More than 500 years after Leonardo da Vinci sketched his design, a Briton has proved that the renaissance genius was indeed the inventor of the first working parachute.
Adrian Nicholas, a 38-year-old skydiver from London, fulfilled his life's ambition to prove the aerodynamics experts wrong when he used a parachute based on Da Vinci's design to float almost one and a half miles down from a hot air balloon. Ignoring warnings that it would never work, he built the 187lb contraption of wooden poles, canvas and ropes from a simple sketch that Da Vinci had scribbled in a notebook in 1485.
And at 7am on Monday, over the Mpumalanga province of South Africa, Mr Nicholas proved in a 7,000ft descent that the design could indeed be looked upon as a prototype for the modern parachute.
Yesterday he said: "It took one of the greatest minds who ever lived to design it, but it took 500 years to find a man with a brain small enough to actually go and fly it.
"All the experts agreed it wouldn't work - it would tip over or fall apart or spin around and make you sick - but Leonardo was right all along. It's just that no one else has ever bothered trying to build it before."
Mr Nicholas, who holds the world record for the longest free fall at just under five minutes, was strapped into a harness attached by four thick ropes to a 70ft square frame of nine pine poles covered in canvas. He was then hoisted by a hot air balloon to 10,000ft above ground level.
The balloon dropped altitude for a few seconds, to enable the parachute to fill with air, and the harness was released, allowing the parachute to float free.
Surrounded by two helicopters and two parachutists, Mr Nicholas fell for five minutes as a black box recorder measured the 7,000ft descent, before he cut himself free and released a conventional parachute. The Da Vinci model, which has more in common with sail technology than with the modern-day parachute, made such a smooth and slow descent that the two accompanying parachutists had to brake twice to stay level with it. It had none of the sudden plunges and swinging associated with modern parachutes.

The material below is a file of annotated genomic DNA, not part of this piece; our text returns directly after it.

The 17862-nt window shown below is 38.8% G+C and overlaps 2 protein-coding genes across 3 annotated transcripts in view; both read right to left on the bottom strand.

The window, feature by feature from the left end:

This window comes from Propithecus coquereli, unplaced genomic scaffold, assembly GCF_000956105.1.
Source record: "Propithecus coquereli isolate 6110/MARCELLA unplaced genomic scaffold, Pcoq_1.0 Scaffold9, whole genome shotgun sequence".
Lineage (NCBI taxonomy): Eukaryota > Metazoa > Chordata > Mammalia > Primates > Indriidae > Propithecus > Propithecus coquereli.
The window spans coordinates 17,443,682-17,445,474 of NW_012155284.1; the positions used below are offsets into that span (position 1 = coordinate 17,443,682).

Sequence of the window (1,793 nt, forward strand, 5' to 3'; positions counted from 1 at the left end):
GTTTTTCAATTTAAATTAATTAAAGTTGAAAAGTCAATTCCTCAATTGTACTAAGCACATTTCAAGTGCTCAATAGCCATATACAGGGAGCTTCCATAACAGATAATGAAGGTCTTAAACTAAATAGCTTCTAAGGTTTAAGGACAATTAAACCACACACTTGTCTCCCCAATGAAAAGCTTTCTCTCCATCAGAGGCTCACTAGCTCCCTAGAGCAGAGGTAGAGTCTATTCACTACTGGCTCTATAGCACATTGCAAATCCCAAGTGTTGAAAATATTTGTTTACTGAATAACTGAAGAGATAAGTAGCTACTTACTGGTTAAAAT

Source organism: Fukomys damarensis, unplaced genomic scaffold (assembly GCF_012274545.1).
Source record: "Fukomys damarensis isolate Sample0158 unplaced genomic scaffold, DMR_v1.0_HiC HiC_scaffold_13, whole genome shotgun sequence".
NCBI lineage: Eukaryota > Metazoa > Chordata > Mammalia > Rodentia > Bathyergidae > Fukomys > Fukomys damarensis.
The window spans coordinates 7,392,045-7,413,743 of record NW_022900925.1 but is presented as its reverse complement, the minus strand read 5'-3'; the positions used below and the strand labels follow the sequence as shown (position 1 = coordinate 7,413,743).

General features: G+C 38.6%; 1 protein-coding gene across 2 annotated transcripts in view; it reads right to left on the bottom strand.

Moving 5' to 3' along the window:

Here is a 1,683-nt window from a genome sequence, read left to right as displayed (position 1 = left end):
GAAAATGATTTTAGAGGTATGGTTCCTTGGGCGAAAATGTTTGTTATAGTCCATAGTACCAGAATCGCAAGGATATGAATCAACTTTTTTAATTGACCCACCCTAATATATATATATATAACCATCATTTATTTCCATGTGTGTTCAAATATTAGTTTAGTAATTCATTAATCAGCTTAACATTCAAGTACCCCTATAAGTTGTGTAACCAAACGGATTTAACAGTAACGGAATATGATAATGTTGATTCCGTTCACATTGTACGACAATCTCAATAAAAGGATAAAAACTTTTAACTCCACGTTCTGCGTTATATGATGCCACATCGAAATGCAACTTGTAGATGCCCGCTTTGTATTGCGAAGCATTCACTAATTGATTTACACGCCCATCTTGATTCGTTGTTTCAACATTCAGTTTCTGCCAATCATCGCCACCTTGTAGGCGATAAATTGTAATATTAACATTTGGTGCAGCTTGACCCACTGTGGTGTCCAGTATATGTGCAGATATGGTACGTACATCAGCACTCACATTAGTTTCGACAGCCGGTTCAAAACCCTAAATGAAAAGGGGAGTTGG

After being cut free, the contraption floated to the ground with only minor damage on impact.
Mr Nicholas, a former broadcaster who has made 6,500 skydives, said: "The whole experience was incredibly moving, like one of those great English boy's own adventures. I had a feeling of gentle elation and celebration. It was like floating under a balloon.
"I was able to stare out at the river below, with the wind rattling through my ears. As I landed, I thanked Leonardo for a wonderful ride."
The contraption, which has seen two aborted attempts to fly over Salisbury plain in Wiltshire earlier this year, was built by Katarina Ollikainen, Mr Nicholas's Swedish girlfriend.
Following Da Vinci's design for a four-sided pyramid covered in linen and measuring 24ft square at the base, Ms Ollikainen used only tools and materials that would have been available in the 15th century, apart from some thick balloon tapes to stop the canvas tearing.
Although there was little demand for parachutes in the 15th century - and it was the Frenchman Louis-Sebastien Lenormand who was always credited with the first parachute jump after he leapt from a tree with the help of two parasols - Da Vinci gave specific instructions for his design.
He wrote beside his sketch: "If a man is provided with a length of gummed linen cloth, with a length of 12 yards on each side and 12 yards high, he can jump from any great height whatsoever without any injury." Leonardo's inventions By Helen Morris Aereoplane Numerous machines using bird-like wings which could be flapped by a man using his arms and legs - although most were too heavy to get off the ground using manpower alone. Encompassed retractable landing gear and crash safety systems using shock absorbers
Helicopter Prototype featured a rotating airscrew or propeller powered by a wound-up spring
Armoured car/tank Powered by four soldiers sitting inside. Problems included its thin wheels and large weight, which would make it hard to move
Diving Several different suits, most with a diver breathing air from the surface through long hoses. One imagined a crush-proof air chamber on the diver's chest to allow free swimming without any link to the surface
Robot First humanoid robot drawn in about 1495, and designed to sit up, wave its arms and move its head via a flexible neck while moving its jaw
Machine gun His innovations to create rapid fire led to the Gatling gun and the machine gun
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